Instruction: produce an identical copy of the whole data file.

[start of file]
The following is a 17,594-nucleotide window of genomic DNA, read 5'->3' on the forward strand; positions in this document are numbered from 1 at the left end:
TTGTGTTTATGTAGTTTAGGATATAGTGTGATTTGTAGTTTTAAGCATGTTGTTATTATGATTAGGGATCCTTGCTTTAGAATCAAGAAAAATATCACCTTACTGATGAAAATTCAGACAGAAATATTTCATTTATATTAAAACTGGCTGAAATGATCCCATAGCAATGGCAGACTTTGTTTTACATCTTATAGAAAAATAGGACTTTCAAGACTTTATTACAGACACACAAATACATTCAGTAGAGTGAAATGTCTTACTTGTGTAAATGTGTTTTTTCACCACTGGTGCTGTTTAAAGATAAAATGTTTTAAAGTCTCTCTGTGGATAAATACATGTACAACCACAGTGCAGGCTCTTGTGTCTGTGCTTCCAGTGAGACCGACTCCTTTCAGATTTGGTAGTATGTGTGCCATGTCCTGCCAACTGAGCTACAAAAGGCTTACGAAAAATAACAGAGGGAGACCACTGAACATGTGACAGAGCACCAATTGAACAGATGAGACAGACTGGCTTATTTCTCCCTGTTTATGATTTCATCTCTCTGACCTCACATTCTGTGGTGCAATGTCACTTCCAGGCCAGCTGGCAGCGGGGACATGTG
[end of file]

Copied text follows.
The following is a 17,594-nucleotide window of genomic DNA, read 5'->3' on the forward strand; positions in this document are numbered from 1 at the left end:
TTGTGTTTATGTAGTTTAGGATATAGTGTGATTTGTAGTTTTAAGCATGTTGTTATTATGATTAGGGATCCTTGCTTTAGAATCAAGAAAAATATCACCTTACTGATGAAAATTCAGACAGAAATATTTCATTTATATTAAAACTGGCTGAAATGATCCCATAGCAATGGCAGACTTTGTTTTACATCTTATAGAAAAATAGGACTTTCAAGACTTTATTACAGACACACAAATACATTCAGTAGAGTGAAATGTCTTACTTGTGTAAATGTGTTTTTTCACCACTGGTGCTGTTTAAAGATAAAATGTTTTAAAGTCTCTCTGTGGATAAATACATGTACAACCACAGTGCAGGCTCTTGTGTCTGTGCTTCCAGTGAGACCGACTCCTTTCAGATTTGGTAGTATGTGTGCCATGTCCTGCCAACTGAGCTACAAAAGGCTTACGAAAAATAACAGAGGGAGACCACTGAACATGTGACAGAGCACCAATTGAACAGATGAGACAGACTGGCTTATTTCTCCCTGTTTATGATTTCATCTCTCTGACCTCACATTCTGTGGTGCAATGTCACTTCCAGGCCAGCTGGCAGCGGGGACATGTG